Back in 2008, Raphael Saadiq
captured lightning in a bottle with his brilliant album of Motown-inspired songs, The Way I See It
. But when the word leaked that his next album, Stone Rollin'
, would reach back even further in time to the music of the 1950s and early '60s, an obvious question arose: could lightning strike twice? And the short answer is yes. Stone Rollin'
, released in the U.S. on May 10, 2011 is another brilliant album of all-new retro-Soul songs by Mr. Saadiq. And while it might not have the element of surprise on it's side like The Way I See It
did, the album's deserved all it's pre-release attention.
Gusty & Lusty
For those wondering if Raphael Saadiq
's fourth album, Stone Rollin'
is just a continuation of this third album, The Way I See It
, the answer's a definite no. The Way
was rooted in the R&B and Soul music of the late 1960s and early '70s, particularly the Motown sound and classic Stax records. Stone Rollin'
, on the other hand, owes it's much of it's sound to the Chess Records rock 'n roll and bluesy R&B tunes of the 1950s, specifically those by artists like Chuck Berry, Bo Diddley and The Dells. That said, there are
a few obvious musical similarities between the projects, the most obvious of which is probably the title track which, with it's gritty, gusty harmonica and lusty lyrics about a woman with a more-than-fine behind, sounds more like a lost Stax Records classic than what it actually is, an entirely new composition. The other song that sounds like it would have been right at home on Saadiq's previous album is the Chuck Berry-inspired tune "Radio," which serves as this album's first single, and is the most energetic track here.
Another song deserving of mention is "Good Man," a melancholy track about a hard-working, church-going provider who winds up in handcuffs and hauled off to jail after having the cops called on him by his woman. The song's depressing and all-to-real theme and haunting lyrics are a stark contrast to most the album's mostly upbeat and non-serious tone and has a cinematic quality to it.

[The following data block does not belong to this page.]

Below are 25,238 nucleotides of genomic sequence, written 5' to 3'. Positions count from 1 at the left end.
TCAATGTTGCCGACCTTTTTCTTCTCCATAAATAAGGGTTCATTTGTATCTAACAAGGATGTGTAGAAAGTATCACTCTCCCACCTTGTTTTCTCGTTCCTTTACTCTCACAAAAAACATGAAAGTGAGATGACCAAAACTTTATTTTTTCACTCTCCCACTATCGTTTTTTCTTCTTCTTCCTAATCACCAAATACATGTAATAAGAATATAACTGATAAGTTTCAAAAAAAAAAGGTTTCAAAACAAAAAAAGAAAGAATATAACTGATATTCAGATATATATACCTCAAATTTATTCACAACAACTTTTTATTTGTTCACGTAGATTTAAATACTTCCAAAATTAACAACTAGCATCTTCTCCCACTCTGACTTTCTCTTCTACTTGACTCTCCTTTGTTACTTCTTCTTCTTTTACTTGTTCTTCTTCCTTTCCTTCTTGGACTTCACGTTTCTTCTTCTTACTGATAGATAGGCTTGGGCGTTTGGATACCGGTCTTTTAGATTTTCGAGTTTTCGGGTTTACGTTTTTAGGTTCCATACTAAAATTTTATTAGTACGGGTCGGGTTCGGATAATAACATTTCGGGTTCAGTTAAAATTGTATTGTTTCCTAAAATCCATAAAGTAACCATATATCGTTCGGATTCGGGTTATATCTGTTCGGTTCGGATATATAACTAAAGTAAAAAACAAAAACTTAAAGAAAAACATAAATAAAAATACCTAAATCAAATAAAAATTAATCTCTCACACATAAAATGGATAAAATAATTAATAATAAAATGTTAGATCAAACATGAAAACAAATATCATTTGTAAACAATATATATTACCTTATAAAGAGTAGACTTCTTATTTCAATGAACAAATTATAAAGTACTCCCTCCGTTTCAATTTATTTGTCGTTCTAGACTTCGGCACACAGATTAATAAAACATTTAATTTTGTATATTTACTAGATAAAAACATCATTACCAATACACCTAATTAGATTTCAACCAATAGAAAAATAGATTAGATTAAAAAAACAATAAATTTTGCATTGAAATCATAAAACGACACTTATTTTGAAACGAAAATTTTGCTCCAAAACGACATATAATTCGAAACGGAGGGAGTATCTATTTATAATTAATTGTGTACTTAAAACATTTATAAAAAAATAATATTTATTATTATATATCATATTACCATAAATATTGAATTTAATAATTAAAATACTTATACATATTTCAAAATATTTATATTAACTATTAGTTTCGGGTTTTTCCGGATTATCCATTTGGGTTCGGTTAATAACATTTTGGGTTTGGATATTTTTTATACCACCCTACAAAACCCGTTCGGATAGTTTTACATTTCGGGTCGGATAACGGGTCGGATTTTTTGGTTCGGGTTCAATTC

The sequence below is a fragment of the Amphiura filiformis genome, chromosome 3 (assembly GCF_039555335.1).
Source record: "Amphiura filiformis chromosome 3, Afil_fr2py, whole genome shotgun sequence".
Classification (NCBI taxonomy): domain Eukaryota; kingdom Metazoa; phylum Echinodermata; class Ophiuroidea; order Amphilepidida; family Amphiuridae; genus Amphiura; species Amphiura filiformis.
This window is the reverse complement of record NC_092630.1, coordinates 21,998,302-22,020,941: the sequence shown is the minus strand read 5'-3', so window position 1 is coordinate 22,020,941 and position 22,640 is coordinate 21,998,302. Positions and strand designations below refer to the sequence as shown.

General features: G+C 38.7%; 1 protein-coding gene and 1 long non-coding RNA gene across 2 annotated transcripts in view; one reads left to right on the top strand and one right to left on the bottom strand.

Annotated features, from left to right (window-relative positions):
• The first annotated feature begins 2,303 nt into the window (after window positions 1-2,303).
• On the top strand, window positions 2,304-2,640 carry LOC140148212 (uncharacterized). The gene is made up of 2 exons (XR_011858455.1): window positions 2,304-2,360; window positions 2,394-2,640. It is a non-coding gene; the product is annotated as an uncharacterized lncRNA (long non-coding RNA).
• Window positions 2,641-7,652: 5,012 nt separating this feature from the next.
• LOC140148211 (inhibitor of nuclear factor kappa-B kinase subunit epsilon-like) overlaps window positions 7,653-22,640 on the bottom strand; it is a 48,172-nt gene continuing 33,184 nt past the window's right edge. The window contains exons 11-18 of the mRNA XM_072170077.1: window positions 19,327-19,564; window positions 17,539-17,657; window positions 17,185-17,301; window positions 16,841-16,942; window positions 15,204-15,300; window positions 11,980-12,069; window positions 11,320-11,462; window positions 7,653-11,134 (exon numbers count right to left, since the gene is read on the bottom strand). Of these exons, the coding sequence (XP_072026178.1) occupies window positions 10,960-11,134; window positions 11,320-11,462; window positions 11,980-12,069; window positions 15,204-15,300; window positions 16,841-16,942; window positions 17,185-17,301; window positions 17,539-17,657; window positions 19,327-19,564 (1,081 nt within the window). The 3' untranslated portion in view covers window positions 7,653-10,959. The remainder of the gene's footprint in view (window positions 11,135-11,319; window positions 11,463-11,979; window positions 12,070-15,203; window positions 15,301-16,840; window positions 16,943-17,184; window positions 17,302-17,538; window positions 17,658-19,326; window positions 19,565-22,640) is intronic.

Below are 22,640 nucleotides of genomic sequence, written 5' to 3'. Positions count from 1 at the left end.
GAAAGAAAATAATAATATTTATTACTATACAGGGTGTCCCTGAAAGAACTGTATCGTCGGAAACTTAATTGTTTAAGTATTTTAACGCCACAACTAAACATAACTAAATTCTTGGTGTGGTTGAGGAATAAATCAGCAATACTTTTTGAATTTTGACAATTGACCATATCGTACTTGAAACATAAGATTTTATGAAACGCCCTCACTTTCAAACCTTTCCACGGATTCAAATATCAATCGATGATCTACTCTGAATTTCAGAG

© Columbia Records.
But maybe the best song on Stone Rollin' the one that doesn't appear in the track list. The final tune on the album isn't the 10th, "The Answer," a nice ode to growing up in a neighborhood where people look out for and after each other. No, the final song's a hidden track called "The Perfect Storm," and although the title isn't self-referential, the song lives up to it. On the track, Saadiq kicks things off singing about a woman who's sweet, in both the figurative and literal senses. "You told me you were comin' over Sunday to feed me my favorite meal -- that's you/But just one teaspoon, you fill me up, I'm so glad this love is really real." But after Saadiq's opening, the real surprise kicks in. Bassist and singer Larry Graham comes in, his deep, mature baritone contrasting with Saadiq's higher voice and serving as the only male voice besides Saadiq's on the entire album.
Overall, Stone Rollin' is a much different album than The Way I See It, but still manages to equal the earlier album in almost every way. Raphael clearly has this retro music thing down pat: this is a seamless album from top to bottom with no major flaws. In fact, complaining about anything on this release would just be nitpicking for the sake of it. It remains to be seen if Saadiq continues making albums that reach back to the sounds of the past but if he does, you'll get no complaints here, because his vintage Soul has been outstanding up to this point.